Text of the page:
The news broke last night that a Grand Jury determined not to indict the officer that shot Michael Brown to death in Ferguson, Missouri.  At about the same time, Marissa Alexander accepted a plea deal in Florida.  Ms. Alexander was facing decades in prison for firing a warning shot – hurting no one – at her abusive husband.  Her case has been held up in contrast to both George Zimmerman’s in the shooting death of Trayvon Martin a few years ago and this recent case in Ferguson.  As you can imagine, both my Facebook and Twitter feeds are flooded with..conversation.  In a lot of ways, these cases demonstrate the title of this blog.  And with all of my white privilege, I have a sense of despair.  But I am trying to listen more than I talk.

24 hours later, Ferguson is still burning and there have been a lot of suggestions tossed around about What We Can Do.  One that I saw more than once was something like, “Ferguson schools are closed today, but its library is open. Donate to help the community.”  Now you all know I am in favor of voting with my pocketbook, and I think libraries are the cornerstone of civilization.  But somehow, my head keeps going back to Marissa Alexander.

Domestic violence.  Self-defense.  Stand your ground.  Oh, how I hate guns.

Crowdrise, my favorite online giving tool, is having a – very well sponsored – fundraising campaign over the holiday season.   I used it to donate to the WINGS Program.

The WINGS Program is “one of the largest domestic violence service and housing providers in the state of Illinois.  Single women and women with children are able to receive temporary safe shelter through WINGS housing while staff provides one-on-one, individualized assistance that allows women to set personal goals that will enable them to work, continue their education, and care for themselves and their children.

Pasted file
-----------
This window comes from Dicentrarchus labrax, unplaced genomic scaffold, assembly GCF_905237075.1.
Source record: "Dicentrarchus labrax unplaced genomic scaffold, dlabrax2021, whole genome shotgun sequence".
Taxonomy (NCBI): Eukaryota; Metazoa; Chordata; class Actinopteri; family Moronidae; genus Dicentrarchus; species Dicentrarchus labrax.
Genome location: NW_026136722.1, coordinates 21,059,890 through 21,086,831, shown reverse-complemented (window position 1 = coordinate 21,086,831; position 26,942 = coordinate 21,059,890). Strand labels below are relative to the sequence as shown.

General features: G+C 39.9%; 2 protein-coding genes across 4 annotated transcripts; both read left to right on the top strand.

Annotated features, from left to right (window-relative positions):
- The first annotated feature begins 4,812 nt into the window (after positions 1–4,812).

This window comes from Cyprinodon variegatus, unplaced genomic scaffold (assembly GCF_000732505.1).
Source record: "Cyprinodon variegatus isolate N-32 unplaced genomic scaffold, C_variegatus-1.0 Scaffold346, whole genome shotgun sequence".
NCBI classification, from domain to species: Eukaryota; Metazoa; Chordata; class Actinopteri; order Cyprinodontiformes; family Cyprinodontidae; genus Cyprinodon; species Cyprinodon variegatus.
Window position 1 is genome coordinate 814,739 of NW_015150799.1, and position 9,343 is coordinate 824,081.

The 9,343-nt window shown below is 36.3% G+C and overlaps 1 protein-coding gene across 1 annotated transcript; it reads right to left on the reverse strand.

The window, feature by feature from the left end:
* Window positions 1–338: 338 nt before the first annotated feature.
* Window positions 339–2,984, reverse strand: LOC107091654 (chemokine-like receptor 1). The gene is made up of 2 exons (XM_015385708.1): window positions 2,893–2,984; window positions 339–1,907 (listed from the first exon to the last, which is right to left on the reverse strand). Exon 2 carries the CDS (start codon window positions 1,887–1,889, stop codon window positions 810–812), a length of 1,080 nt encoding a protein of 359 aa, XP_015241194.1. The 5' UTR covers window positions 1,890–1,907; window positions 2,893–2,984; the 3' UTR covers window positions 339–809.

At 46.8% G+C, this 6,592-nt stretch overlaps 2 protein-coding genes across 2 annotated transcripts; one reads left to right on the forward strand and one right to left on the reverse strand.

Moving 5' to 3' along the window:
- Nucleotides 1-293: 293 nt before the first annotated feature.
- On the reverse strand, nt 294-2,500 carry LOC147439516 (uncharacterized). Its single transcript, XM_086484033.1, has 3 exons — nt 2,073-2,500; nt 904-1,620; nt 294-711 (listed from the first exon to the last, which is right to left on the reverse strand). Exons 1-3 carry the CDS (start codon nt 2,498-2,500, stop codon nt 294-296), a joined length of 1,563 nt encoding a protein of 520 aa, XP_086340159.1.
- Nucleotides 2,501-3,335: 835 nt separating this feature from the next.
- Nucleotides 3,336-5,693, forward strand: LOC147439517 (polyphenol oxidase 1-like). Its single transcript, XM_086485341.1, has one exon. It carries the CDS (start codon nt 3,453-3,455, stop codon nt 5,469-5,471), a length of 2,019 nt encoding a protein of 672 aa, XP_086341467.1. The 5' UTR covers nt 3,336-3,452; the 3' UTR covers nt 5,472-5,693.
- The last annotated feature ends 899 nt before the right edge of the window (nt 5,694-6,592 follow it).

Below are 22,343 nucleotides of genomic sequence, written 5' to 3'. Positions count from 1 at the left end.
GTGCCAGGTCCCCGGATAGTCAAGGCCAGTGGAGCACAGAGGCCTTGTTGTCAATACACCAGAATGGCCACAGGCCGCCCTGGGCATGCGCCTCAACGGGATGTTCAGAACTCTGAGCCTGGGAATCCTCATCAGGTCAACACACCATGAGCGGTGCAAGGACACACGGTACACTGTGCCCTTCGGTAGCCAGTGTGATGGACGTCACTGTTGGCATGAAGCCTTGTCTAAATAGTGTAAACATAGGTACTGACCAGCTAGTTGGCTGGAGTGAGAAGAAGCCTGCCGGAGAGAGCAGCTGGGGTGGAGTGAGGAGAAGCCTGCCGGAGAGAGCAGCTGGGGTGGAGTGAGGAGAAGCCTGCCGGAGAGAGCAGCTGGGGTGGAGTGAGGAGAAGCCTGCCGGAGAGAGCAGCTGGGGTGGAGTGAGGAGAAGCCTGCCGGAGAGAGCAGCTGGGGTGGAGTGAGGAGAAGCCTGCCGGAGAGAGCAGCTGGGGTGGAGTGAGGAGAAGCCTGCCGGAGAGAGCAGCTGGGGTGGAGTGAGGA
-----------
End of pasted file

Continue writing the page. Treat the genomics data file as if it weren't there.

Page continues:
Instead of fighting racism, I am helping women.  Instead of helping Ferguson, I am going local.  But this Thanksgiving week, this is where I can find some meaning in the madness.  I hope you can find some, too.


I’m Calling It

I think it is finally safe to say the Winter is over.   File under “Grateful”.  (Watch it start to snow now.)

The residual trauma for me came out this weekend as I spent every free minute outside:

Yesterday, I woke up early and took a walk to Starbucks.  Then I played in the backyard with my dogs.  Then I ran my errands, making a point to stop at the outdoor mall near my brother’s house.  Then we went to Ainslie’s t-ball game.

Ainslie is five years old and if she understood the concept would probably self-identify as a dancer.  But her best friend was going to be the only girl on the t-ball team, so Ainslie said she would play.  The poetry there is there was a mix up when the teams were formed and the girls are not on the same team.  But a little boy from Ainslie’s class is there, so she is fine.  According to my mother, she had a rough go in her first game but yesterday was her third and I thought she looked great.  She always knew where the ball was and showed great hustle.  In fact, her father/my brother noted that for someone with such tiny legs, she was really fast.


Heading for 1st


After the game, they headed to five o’clock mass, so I headed home.  It should be noted that my sister-in-law, Becky, was doing a 5K this morning and then the kids had more baseball games.   When I got to the house, I looked at my watch and decided I’d better go take another walk because it was going to rain today.  So I did.

Then this morning, the sky looked clear so I took the dogs to the park.  Because the rain was coming.  Then I went to yoga and ran some errands and then came home.  I looked at my watch and looked at the sky and decided I’d better take another walk before the rain came.  I went by my elementary school and saw this:


Buddy Bench


I’ve heard of these things at the playground – where a kid can go if he or she feels lonely to buddy up with another kid.  A lovely idea.  I do not think for a second that it would have worked when I went to that school.  Here’s hoping a new generation does a better job taking care of each other.

When I got home, it was time to let the birds out for their play time so my mother took the dogs upstairs.  I thought, “I’m just going to sit outside with a book until it starts raining.”  For two hours.  God knows what Kiwi was getting into while I was sitting outside, but I was not wasting a single minute.  It finally started raining.  For ten minutes.